How to prevent employee’s resignation – predictive analytics HR use case

In this article, we will go step-by-step in this analysis of employee resignation. We suggest you login to your AnswerMiner account and follow the steps to explore the HR dataset. It is a free set that you can find in the data-market within the app.

https://app.answerminer.com/auth/login

Start!

Let’s say you want to understand why your best employees are leaving prematurely and know who is the most likely to leave next.

First to have this information, you need to collect some data about your employees. I am sure you have it, and it is something like this in this example.

Metrics

  • Satisfaction Level
  • Last Evaluation
  • Number of Projects
  • Average Monthly Hours
  • Time Spent at the Company
  • Work Accidents
  • Promotions in the Last 5 Years
  • Departments (column sales)
  • Salary
  • Employment Status (left or not)

First Stats

When you have this data, you first need some descriptive statistical information to understand the big picture.

You find something like

  • Average Satisfaction Level: 61% (median 64%)
  • Attrition rate: 24%
  • Percentage of Employees in the Low Salary Category: 49%
  • Average Monthly Hours: 201
  • Number of Projects per Employee: minimum 2, maximum 7
  • Performance: 72%

DataViz

Now that you have a quick understanding of the situation, let’s make some visualizations of a correlation matrix to find the relationships between the factors, such satisfaction level and leaving the company.

correltion matrix

On average, people who leave have a low satisfaction level, work more, and didn’t get promoted within the last five years.

satisfaction

lefthours

leftpromotion

Based on this information you can filter and see only the people that have left the company so that we can visualize the distribution of each feature.

satisfaction

lastevaluation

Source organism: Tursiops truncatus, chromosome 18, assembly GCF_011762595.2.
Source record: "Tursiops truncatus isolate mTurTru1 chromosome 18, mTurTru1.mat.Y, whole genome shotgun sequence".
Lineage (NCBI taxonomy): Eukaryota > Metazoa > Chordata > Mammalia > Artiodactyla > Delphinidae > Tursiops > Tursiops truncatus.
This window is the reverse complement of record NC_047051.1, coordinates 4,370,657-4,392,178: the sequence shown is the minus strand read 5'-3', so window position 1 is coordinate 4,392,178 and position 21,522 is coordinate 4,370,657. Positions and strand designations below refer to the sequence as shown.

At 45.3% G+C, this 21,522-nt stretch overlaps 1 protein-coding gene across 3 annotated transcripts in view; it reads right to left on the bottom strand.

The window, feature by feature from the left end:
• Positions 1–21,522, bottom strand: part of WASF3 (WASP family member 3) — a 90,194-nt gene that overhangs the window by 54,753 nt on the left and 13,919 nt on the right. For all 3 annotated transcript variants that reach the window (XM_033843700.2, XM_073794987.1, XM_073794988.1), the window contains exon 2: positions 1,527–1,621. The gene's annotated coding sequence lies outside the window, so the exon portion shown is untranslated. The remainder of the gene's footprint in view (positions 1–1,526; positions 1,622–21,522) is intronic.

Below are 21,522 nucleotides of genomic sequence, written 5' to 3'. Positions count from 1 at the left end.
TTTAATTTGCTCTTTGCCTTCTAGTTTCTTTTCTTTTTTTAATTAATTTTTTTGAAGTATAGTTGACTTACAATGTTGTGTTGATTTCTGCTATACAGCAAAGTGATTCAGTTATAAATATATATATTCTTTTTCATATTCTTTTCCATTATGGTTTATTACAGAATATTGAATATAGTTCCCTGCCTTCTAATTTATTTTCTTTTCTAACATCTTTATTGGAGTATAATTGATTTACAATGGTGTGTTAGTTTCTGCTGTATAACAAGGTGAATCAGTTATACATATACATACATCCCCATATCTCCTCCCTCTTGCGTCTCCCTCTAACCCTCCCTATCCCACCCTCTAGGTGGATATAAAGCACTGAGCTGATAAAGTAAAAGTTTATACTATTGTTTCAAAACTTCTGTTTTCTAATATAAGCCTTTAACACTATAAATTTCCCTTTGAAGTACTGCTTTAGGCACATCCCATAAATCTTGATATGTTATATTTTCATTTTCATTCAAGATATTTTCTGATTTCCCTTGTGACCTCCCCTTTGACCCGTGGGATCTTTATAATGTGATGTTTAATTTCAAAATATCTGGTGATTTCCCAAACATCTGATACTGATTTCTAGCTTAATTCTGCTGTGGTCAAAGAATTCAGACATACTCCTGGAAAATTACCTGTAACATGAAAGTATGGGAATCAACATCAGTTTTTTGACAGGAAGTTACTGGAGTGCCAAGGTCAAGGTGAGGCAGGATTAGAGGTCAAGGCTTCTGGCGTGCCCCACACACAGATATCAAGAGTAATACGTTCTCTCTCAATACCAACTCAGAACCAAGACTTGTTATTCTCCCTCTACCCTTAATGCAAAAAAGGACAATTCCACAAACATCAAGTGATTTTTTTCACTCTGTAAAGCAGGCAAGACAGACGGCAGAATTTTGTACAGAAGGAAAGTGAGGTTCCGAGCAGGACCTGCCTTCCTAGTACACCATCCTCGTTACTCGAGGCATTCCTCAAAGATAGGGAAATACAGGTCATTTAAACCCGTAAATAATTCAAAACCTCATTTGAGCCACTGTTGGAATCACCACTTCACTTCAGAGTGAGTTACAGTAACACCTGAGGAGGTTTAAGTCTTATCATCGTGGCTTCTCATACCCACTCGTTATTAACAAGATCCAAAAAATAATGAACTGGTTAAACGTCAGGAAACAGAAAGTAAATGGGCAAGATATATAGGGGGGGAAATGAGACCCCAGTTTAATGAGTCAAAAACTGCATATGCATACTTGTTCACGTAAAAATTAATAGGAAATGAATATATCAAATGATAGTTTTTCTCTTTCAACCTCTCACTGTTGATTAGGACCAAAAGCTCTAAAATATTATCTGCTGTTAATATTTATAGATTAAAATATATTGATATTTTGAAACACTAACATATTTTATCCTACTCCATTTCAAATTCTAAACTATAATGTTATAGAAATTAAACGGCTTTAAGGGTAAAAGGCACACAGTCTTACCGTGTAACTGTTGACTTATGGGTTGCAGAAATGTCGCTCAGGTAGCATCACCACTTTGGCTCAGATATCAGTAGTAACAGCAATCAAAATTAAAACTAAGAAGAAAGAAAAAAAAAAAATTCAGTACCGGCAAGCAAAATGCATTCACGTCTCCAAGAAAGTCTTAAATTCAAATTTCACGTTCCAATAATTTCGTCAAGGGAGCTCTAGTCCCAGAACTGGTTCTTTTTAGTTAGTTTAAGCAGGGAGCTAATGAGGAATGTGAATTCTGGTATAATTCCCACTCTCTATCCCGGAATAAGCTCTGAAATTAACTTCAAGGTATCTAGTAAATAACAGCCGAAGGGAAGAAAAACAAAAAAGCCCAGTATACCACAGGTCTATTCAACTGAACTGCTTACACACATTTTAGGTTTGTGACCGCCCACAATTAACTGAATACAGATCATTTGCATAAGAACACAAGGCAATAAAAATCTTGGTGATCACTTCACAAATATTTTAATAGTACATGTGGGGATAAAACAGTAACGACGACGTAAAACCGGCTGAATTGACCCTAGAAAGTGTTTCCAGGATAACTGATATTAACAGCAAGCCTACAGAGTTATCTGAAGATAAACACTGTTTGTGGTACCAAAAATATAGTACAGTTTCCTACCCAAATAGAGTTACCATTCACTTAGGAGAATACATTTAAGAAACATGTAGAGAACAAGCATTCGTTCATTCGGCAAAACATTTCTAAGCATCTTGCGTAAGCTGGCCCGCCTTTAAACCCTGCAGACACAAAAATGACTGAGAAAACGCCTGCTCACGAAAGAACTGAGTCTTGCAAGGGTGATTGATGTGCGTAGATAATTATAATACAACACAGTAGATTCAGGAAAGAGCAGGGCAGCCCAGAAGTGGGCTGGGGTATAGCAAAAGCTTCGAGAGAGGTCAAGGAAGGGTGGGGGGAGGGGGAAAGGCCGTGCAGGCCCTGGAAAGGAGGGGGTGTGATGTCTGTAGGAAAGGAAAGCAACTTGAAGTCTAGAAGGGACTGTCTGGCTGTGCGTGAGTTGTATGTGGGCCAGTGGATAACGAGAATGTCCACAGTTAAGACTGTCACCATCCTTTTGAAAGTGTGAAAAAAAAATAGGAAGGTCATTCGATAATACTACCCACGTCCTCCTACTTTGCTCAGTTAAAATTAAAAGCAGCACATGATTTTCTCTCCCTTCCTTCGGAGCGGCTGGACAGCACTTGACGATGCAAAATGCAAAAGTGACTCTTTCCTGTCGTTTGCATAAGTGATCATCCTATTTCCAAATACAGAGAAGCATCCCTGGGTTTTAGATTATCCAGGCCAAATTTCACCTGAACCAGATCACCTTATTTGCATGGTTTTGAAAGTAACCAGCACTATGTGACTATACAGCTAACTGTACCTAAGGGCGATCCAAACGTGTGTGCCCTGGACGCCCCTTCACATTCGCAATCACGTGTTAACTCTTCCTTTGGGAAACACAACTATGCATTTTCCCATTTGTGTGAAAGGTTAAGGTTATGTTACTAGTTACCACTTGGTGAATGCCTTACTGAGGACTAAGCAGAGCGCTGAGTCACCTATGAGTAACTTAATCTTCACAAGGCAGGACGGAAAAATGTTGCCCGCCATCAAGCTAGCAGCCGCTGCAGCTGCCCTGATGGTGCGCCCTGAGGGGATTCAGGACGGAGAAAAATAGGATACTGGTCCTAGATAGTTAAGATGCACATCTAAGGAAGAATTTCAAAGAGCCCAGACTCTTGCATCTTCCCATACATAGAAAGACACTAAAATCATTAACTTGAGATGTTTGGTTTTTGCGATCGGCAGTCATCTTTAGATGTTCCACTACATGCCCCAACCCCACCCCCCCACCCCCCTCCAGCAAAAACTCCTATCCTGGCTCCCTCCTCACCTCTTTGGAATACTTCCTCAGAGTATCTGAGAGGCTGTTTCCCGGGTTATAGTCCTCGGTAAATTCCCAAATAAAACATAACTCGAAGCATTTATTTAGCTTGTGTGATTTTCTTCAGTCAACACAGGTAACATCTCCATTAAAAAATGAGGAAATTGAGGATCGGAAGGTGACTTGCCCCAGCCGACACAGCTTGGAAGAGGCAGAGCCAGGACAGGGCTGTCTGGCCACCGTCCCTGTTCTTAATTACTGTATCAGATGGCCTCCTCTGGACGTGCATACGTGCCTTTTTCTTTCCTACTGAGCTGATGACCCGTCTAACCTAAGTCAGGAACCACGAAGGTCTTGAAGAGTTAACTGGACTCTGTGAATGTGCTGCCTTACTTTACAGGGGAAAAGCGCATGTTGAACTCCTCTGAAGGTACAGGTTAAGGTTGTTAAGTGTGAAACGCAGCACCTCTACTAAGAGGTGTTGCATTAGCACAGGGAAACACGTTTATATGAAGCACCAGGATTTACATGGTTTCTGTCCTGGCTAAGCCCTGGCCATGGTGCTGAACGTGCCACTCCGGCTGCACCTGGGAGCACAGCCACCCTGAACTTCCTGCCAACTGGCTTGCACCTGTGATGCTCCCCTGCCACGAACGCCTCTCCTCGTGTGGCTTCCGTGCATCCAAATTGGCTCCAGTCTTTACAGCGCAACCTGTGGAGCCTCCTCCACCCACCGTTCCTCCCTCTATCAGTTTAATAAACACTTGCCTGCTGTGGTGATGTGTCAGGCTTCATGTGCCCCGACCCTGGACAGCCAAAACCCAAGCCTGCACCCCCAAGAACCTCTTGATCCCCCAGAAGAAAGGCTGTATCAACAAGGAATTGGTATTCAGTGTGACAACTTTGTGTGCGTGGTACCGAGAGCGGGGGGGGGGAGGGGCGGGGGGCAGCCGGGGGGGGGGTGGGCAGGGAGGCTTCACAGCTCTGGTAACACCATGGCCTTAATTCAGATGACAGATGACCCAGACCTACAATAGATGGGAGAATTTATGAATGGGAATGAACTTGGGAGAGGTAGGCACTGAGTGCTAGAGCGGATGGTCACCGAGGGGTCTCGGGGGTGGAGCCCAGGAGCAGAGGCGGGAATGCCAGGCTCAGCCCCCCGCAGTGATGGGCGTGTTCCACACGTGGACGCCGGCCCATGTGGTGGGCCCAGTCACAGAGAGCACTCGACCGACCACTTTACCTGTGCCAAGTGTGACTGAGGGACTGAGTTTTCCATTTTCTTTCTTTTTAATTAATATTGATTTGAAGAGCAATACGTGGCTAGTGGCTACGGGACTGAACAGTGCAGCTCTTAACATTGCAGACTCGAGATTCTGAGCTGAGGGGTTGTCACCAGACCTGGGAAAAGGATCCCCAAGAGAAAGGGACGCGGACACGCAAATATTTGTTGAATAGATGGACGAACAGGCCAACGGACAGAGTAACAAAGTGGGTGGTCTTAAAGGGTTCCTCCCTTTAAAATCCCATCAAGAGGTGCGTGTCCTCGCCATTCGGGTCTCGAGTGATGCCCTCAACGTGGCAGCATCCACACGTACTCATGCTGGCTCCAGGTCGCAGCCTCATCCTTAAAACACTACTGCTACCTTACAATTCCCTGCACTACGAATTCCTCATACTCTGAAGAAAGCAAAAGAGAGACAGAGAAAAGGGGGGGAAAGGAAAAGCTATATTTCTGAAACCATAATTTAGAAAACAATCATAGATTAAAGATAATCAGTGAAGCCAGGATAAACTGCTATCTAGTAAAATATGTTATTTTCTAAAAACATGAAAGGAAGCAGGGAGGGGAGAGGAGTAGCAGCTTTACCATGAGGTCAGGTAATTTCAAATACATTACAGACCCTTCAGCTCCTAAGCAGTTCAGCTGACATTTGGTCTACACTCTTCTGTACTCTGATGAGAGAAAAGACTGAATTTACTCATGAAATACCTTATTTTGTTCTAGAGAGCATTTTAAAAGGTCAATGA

Based on this data, you did not want to retain everybody. Some people did not work well, as you can see from their evaluation, but there are also many good workers who leave and this is the problem.

Know Your Employees

Out of the15,000 employees that compose our database, 3,571 people have left the company.

More problematic, the total of employees who received an above-average evaluation (72%) spent at least four years with the company, or were working on more than five projects at the same time and still left the company is 2,014. These are the people the company should have retained.

By now, you probably have a picture in your head of your own company and which factors you should pay attention. Now you are trying to figure out the answer to next question:

I see who left the company and that there were many good workers we should have retained, but how can I predict when someone will leave, and who will that person be?

Outcome

To answer this question, there is a tool you can use: the decision tree.

decisiontree

Based on the tree, you can conclude three important outcomes:

  1. There is an 86.57% chance that an employee will leave the company if he or she works more than 2,016 hours per month, his or here valuation is above 80%, and he or she has worked for the company for more than five years.
  2. There is a 94.93% chance that an employee will leave the company if he or she only two projects and the satisfaction level is below 45.6%
  3. There is a 100% chance that an employee will leave the company if his or her satisfaction level is below 11.5% and has more than three projects and the evaluation level is below 46.5% -it is probably not a problem if this employee leaves.

As mentioned above, the main metrics to pay attention are satisfaction level, working hours, number of projects, and the evaluation level.

Filtering the dataset based on this information will help you find out exactly who will leave next so you can take care of them and prevent their resignation.

prediction2

Afterlife

Take action based on your analysis.

  1. Contact the employee personally and find out the reason why he or she is planning to leave.
  2. Contact the department manager and tell him or her the information you have found so that he or she can pay attention to the identified employee and prevent the resignation.

This example was one that showed how you could perform better in employer branding and keep people at your company with the help of data-driven management. As mentioned a beginning of the article, you can find the dataset in the AnswerMiner data market and analyze it or integrate your own data.

Check out more Related Articles around Cool Life Hacks